“When you become a parent, it’s like, ‘I am in charge of keeping this person alive for the next 18 years?’ I thought it would be cathartic for us parents to see a show that examines how terrifying parenting can be. I wanted it to hit viscerally.”
While the original production relied solely on puppets to depict the doomed tykes, Berg Wilson expanded on that conceit by by putting five actual, lovely precious young humans in harm’s way (including one of her own!). That choice made the musical more deliciously fun. And not just for the audience.
The fully engaged and invested youth ensemble of Lily Gruber (14), Luca Fowler (13), Eloise Wilson (she turned 12 on opening night), Elias Christol (9) and Macaelle Vasquez (8) were clearly having the time of their lives portraying children who often lose theirs. As Erica Reid wrote for “Go West Young Woman”:
“Every actor, regardless of age, has a great deal of fun with their gruesome material. But possibly the most dedicated of all the performers are the young children. For example, Luca Fowler busts out breakdancing moves as Fidgety Phil; Lily Gruber as a downright devious, pint-sized pyro; and 9-year-old Elias Christol flat-out stares you down as he kicks boxes at you as Cruel Frederick.”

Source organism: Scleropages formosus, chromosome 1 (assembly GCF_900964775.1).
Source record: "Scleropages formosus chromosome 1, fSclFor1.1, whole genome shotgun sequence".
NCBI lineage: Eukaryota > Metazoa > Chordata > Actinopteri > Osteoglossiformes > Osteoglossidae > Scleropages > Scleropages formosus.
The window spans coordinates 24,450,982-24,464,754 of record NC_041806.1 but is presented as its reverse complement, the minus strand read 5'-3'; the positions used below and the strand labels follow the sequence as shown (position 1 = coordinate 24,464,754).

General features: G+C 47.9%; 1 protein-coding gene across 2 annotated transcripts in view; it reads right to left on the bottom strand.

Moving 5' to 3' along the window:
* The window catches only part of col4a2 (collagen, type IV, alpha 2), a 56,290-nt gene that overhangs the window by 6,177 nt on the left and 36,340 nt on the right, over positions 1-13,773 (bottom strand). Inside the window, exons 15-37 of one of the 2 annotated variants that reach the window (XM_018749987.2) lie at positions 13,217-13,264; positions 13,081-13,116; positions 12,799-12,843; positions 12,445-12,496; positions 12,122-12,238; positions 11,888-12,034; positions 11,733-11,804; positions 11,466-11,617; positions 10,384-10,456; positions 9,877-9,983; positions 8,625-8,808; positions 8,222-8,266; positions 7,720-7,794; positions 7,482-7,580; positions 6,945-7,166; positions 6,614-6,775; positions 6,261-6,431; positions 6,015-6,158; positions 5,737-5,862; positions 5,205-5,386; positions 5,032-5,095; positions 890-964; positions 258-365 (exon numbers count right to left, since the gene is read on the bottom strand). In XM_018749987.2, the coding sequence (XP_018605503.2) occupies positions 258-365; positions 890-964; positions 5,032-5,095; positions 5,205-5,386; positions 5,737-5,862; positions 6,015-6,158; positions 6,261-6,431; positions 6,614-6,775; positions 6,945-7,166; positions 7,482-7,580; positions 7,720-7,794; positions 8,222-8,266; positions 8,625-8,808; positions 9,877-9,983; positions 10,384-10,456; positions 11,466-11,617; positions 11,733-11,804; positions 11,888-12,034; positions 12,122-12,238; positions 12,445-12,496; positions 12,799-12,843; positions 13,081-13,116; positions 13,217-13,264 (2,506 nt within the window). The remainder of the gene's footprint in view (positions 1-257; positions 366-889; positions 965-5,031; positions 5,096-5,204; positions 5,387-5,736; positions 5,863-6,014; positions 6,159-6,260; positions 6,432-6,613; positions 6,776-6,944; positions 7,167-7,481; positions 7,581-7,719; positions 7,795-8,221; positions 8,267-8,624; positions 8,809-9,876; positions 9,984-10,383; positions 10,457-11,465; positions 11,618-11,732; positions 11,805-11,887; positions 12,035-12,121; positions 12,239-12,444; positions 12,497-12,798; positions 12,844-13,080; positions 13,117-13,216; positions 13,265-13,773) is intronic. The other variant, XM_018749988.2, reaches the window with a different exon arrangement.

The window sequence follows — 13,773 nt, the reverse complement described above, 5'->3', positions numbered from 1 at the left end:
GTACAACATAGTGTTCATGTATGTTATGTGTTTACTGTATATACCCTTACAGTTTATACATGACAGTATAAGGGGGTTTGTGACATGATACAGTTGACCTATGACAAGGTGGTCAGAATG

Berg Wilson saw the use of real flesh and blood as a way of expanding the emotional reach and impact of the original puppet musical. Staging it in the Dairy Arts Center’s smallest theatre put about 40 mobile audience members inside and around the elaborate and evocative attic set, right in the middle of the dusty gore.
“I thought, 'This is a show about kids, so what if we use real kids?’ ” Berg Wilson said. “How would it change the experience for the audience to have all these children die – theatrically speaking – right in front of us?”
From Day 1, the kids were treated the same as an appetizing adult ensemble led by lithe and lethal emcee Lance Rasmussen. They were paid professional stipends for their work. They fully participated with the adults in Viewpoints exercises – that’s an advanced technique that encourages actors to focus less on their characters’ psychology and more on observation and movement. (And if you fully understand what that means, you’re one step ahead of me.) There was no “child wrangler” (a theatrical term essentially meaning babysitter for young cast members.) Parents were not allowed in the rehearsals.
They had no issues dealing with the graphic content, Berg Wilson said. "They knew it was pretend. But they're kids, after all. One of them was a total pro, but she was scared of the dark, which is so understandable. She wasn't bothered by anything on stage, but we always had one of the kids wait with her holding her hand in the dark for all of her entrances.It was adorable.
Otherwise? Killer kids.
“We treated them like professionals, and they delivered,” Berg Wilson said. “I have a really strong philosophy that if you have expectations of children that are robust, they will rise to it.”
And fall. Six feet under.
The Catamounts' 'Shockheaded Peter.' Puppetry by D. Tristan Cupp and Aaron Vega. Photo by Michael Ensminger.
'Shockheaded Peter' cast: